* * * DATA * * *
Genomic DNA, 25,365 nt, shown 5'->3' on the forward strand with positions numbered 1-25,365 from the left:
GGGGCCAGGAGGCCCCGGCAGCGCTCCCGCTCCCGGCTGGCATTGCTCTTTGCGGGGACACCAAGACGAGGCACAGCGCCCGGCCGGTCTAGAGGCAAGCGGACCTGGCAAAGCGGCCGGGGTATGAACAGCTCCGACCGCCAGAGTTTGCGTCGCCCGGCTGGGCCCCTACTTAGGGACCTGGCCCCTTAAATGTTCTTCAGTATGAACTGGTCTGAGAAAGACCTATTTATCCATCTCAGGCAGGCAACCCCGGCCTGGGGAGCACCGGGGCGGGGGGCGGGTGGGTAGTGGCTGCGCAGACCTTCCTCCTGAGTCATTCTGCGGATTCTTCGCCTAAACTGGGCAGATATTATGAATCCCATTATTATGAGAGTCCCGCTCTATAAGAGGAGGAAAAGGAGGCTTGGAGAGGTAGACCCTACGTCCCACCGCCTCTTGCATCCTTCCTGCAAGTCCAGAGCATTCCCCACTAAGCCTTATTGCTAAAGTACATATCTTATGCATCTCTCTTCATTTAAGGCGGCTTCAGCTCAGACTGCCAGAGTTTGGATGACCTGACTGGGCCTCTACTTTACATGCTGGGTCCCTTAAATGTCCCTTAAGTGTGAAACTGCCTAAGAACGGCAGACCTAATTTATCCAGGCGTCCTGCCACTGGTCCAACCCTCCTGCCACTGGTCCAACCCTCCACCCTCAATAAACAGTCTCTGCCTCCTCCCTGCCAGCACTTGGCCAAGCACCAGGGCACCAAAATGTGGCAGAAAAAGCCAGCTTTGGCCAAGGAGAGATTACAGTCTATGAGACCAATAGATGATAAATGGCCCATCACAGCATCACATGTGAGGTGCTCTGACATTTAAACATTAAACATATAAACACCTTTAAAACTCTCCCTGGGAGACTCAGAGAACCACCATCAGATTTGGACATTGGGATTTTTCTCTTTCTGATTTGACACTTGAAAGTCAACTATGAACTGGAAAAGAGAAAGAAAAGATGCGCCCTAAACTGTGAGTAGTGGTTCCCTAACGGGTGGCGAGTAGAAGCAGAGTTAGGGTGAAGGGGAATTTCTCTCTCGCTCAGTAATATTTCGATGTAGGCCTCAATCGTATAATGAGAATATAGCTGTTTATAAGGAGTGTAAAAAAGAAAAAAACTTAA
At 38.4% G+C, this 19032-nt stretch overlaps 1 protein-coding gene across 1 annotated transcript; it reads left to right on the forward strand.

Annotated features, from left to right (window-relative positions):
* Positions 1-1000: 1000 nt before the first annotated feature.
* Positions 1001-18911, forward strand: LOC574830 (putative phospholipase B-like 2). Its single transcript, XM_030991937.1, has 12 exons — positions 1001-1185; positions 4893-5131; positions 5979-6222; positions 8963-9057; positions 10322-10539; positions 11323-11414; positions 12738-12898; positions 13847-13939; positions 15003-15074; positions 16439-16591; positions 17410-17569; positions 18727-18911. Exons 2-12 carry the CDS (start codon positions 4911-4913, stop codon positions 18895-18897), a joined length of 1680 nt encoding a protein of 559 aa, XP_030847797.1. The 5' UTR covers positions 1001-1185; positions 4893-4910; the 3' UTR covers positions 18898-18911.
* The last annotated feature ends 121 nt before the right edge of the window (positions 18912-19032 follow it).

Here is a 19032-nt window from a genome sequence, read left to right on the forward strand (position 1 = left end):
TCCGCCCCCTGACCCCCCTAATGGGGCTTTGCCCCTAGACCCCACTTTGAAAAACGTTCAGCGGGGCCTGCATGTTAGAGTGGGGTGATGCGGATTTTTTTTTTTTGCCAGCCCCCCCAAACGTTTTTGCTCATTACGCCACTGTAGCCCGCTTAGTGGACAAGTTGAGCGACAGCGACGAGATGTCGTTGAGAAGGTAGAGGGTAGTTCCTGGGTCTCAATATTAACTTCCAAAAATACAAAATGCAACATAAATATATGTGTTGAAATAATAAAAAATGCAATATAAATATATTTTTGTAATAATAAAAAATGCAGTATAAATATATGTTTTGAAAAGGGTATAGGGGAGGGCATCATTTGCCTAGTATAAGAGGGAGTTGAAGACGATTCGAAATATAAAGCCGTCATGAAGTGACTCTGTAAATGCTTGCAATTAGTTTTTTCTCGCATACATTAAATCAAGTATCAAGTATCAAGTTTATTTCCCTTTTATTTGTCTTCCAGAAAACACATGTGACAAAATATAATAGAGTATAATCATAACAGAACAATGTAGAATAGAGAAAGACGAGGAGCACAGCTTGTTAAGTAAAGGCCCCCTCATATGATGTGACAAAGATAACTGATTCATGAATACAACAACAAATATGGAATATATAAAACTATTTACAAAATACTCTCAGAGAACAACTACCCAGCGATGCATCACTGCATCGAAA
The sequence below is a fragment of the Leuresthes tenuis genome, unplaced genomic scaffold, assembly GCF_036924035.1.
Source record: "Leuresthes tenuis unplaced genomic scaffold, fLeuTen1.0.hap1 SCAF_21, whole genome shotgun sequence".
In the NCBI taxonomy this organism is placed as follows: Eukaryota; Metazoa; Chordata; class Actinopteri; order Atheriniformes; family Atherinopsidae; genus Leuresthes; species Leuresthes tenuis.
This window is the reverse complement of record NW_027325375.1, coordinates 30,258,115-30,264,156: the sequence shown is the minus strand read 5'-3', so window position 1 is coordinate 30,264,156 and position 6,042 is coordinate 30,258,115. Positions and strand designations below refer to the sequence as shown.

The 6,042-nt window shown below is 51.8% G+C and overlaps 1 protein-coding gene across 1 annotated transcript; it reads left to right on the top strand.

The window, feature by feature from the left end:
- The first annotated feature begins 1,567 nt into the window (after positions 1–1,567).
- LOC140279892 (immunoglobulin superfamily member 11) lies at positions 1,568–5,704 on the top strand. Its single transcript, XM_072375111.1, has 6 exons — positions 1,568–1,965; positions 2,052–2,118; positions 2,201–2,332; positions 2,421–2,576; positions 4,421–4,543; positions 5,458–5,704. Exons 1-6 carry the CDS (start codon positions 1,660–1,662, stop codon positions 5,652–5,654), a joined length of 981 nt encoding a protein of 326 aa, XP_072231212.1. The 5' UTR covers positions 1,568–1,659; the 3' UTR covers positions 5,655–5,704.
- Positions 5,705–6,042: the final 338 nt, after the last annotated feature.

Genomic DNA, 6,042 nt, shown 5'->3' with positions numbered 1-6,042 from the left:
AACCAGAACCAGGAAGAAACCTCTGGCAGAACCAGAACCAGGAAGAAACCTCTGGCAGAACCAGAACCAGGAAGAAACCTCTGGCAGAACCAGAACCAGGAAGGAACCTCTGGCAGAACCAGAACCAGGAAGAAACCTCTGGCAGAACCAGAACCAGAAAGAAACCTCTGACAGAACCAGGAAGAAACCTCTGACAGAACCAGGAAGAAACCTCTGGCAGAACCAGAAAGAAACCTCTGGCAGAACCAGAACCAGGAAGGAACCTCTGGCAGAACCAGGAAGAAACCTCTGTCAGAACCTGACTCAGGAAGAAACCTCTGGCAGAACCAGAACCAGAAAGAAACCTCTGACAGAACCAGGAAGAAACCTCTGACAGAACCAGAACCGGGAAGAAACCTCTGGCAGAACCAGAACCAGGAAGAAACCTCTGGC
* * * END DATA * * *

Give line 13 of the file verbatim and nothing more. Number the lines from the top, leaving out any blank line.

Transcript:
This window is the reverse complement of record NW_027325375.1, coordinates 30,258,115-30,264,156: the sequence shown is the minus strand read 5'-3', so window position 1 is coordinate 30,264,156 and position 6,042 is coordinate 30,258,115. Positions and strand designations below refer to the sequence as shown.